Tiny island nation punching above its weight

The Comoros only joined FIFA 15 years ago and then took 11 years to win a qualifier, so their position on top of their Africa Cup of Nations 2022 qualifying group after playing three games was a real surprise.

Group G also includes Egypt, Togo and Kenya, and the Comoros kept clean sheets in both of their opening matches, so that standing was no fluke. They began with a shock 1-0 win over Togo in Lome then returned home to hold heavyweights Egypt to a 0-0 draw in Moroni, before drawing again – this time 1-1 away to Kenya – in November.

Those results show the benefits of a decade-long policy of searching the diaspora and allowing a coach and a team to develop.

El Fardou Ben Nabouhane (L) of Crvena Zvezda celebrates after scoring a goal during the Super League match between FK Crvena Zvezda and FK Partizan at stadium Rajko Mitic on April 25, 2019 in Belgrade, Serbia. (Photo by Srdjan Stevanovic/Getty Images)

The search for overseas players had begun in earnest in 2010, when legendary France international Manuel Amoros took charge and began trawling the suburbs of Paris and Marseille for players. After just one game, a match between Europe-based Comorians and club side Istres, Amoros left.

By January 2014, when Amir Abdou was lured from French sixth-tier side Entente Golfech-Saint-Paul d’Espis, the Comoros Football Federation seemed to have massively readjusted their expectations.

“Because we had good results in the French Cup, the general manager of the Comoros contacted me as he was in search of a coach for the national team,” recalls Abdou, who was originally recruited as an assistant to Henri Stambouli but thrust into international management after the Frenchman opted not to take the job.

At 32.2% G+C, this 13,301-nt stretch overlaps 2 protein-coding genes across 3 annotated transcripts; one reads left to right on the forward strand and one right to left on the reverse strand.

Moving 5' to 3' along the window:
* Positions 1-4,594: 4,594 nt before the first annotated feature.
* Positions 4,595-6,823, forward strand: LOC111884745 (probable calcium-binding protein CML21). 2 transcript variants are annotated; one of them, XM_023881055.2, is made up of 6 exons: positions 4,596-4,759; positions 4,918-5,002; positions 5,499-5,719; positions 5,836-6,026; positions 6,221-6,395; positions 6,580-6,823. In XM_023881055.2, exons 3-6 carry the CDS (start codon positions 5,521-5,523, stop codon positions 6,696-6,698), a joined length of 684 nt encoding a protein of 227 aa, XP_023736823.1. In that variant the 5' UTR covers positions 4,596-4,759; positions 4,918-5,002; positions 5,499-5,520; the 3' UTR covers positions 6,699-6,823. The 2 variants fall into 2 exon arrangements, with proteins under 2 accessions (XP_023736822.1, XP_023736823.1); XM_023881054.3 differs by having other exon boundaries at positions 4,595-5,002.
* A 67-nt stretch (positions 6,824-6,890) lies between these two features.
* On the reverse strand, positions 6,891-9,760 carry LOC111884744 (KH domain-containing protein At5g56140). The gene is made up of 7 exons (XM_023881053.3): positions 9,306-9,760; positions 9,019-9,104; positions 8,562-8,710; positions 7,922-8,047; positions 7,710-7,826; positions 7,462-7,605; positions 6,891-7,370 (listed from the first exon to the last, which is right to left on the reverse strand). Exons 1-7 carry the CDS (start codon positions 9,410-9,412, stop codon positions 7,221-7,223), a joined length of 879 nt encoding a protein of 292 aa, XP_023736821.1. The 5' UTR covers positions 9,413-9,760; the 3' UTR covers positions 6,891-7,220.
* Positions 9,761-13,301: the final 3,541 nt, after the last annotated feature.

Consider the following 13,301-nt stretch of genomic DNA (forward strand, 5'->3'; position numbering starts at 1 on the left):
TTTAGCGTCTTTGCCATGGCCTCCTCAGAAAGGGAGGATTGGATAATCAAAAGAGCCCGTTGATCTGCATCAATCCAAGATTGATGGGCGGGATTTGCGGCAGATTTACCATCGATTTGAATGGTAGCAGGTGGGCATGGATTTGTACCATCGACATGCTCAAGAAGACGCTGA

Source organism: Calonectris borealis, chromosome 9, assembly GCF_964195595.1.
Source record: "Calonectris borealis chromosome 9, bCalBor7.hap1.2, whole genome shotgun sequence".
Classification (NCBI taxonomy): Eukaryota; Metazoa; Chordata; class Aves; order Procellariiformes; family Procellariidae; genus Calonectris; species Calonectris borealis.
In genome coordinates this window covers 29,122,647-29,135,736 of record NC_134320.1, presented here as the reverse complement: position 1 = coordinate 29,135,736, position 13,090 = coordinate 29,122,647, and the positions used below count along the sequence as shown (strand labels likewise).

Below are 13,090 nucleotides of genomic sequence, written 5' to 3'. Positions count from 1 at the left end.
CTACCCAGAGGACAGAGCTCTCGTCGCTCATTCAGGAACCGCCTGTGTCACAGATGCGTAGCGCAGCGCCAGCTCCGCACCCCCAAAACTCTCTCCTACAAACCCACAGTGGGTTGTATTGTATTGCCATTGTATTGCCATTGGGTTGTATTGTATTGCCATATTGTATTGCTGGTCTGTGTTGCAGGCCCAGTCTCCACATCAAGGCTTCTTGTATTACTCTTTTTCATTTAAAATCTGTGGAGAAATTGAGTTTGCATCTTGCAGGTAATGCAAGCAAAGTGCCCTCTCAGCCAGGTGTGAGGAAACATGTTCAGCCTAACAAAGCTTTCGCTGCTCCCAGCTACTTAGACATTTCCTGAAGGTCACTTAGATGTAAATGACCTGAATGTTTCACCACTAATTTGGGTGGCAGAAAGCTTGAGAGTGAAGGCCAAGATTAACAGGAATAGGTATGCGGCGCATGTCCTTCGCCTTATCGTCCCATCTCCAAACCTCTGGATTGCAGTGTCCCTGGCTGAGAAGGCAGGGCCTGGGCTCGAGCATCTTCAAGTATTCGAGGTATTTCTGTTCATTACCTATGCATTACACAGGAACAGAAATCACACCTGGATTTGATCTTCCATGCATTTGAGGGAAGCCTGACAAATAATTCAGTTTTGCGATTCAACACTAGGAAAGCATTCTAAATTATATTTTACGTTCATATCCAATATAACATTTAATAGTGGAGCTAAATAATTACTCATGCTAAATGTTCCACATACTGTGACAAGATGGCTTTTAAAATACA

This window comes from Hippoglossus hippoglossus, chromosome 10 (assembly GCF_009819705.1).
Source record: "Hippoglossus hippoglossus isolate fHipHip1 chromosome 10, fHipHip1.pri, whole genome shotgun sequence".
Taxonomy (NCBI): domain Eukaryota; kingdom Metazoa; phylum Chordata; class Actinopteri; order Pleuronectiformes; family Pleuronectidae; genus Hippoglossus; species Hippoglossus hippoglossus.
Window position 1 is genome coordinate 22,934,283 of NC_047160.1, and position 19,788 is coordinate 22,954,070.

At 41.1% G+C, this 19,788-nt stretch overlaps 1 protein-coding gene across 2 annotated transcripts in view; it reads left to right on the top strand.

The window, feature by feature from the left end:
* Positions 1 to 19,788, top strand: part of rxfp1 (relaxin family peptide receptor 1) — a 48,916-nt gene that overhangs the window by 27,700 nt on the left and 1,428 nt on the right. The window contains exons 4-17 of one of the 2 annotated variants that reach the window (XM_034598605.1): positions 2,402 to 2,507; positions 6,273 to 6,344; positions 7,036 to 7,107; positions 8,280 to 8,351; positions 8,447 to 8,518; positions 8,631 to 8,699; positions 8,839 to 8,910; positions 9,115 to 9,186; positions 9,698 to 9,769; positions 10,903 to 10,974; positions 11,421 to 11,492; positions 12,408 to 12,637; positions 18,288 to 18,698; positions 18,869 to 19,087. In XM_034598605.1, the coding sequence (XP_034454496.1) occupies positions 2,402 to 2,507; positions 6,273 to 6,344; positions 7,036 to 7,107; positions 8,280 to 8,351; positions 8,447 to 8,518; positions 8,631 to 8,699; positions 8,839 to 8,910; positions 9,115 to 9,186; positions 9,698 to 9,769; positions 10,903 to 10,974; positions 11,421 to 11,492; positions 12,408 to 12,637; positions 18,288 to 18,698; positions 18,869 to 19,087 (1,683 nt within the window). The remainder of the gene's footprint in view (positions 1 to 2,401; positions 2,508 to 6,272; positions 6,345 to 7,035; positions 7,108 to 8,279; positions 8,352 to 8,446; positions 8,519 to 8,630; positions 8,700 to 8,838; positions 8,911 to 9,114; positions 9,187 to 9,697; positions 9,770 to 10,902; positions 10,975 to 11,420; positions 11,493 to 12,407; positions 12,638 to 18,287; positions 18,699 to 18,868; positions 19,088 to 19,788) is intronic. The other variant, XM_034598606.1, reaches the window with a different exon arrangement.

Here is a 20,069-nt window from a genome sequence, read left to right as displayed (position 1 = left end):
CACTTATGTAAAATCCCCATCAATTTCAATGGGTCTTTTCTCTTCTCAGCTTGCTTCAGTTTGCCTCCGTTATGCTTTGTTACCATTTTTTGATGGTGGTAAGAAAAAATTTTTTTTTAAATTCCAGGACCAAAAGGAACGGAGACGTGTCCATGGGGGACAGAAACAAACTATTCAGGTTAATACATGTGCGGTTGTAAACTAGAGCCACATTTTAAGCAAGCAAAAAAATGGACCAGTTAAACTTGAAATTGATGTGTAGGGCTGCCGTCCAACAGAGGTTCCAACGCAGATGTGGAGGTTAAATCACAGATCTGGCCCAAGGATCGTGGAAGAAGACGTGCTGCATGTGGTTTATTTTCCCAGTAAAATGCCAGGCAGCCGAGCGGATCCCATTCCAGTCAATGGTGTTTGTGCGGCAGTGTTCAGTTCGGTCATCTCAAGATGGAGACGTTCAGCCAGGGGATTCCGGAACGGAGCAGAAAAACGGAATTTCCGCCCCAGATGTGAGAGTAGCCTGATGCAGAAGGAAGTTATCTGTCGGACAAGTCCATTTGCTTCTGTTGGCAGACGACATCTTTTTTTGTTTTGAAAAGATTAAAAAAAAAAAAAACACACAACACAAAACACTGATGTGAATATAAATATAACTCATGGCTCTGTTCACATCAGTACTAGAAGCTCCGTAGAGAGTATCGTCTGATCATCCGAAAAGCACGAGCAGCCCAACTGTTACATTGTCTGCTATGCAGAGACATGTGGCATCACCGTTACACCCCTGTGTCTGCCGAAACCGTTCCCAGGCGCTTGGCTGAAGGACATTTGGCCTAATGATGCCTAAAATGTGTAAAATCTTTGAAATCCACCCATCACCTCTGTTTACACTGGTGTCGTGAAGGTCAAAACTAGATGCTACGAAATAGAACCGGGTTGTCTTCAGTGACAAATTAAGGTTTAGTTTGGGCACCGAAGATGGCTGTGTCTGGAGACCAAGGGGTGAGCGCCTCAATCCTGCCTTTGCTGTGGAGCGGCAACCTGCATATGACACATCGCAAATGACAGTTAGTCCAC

For a country ranked 198th in the FIFA rankings, the decision looked desperate, but six years on and the Comoros have steadily moved up the FIFA rankings to 132nd as Abdou’s scouting among the diaspora has formed a solid outfit.

Veteran former Millwall midfielder Nadjim “Jimmy” Abdou had been recruited by Amoros and was soon joined by the likes of Fouad Bachirou, now at Nottingham Forest, and Ben Nabouhane of Red Star Belgrade.

Abdou explains: “We trust in older players to keep the spine of our team and we try to launch new players who prove their motivation. Of course it’s part of my job to look for new players who were already playing professionally.”

Bachirou and Nabouhane are that spine but Abdou’s relentless searching for eligible players has also unearthed other top-flight players, such as Faiz Selemani from Belgian first division
side KV Kortrijk.

This talent search is driven partly by necessity. The Comoros is a country prone to political upheaval and coups, and football there has been run for the last year by a FIFA normalisation committee, which recently increased its mandate to February 2021.

“The local league of Comoros is amateur,” adds Abdou. “In my time, just one player left Comoros to play professionally abroad.”

That solitary player was forward Youssouf Ibroihim Djoudja, who signed for Namibian club African Stars and was on target as Abdou’s team finally played their first international of 2020.

Like virtually every football team in the world, the Comoros have had their plans upset by coronavirus. A four-way tournament in Tunis in October involving Libya, Sudan and the hosts’ Under-20 side was cut short.

Abdou’s side only managed one game but a 2-1 win over a disjointed Libyan side was a confidence boost ahead of their remaining AFCON 2022 qualifiers.

Article by Steve Menary

This article first appeared in the Winter Edition of World Soccer. You can purchase old issues of the magazine by clicking here.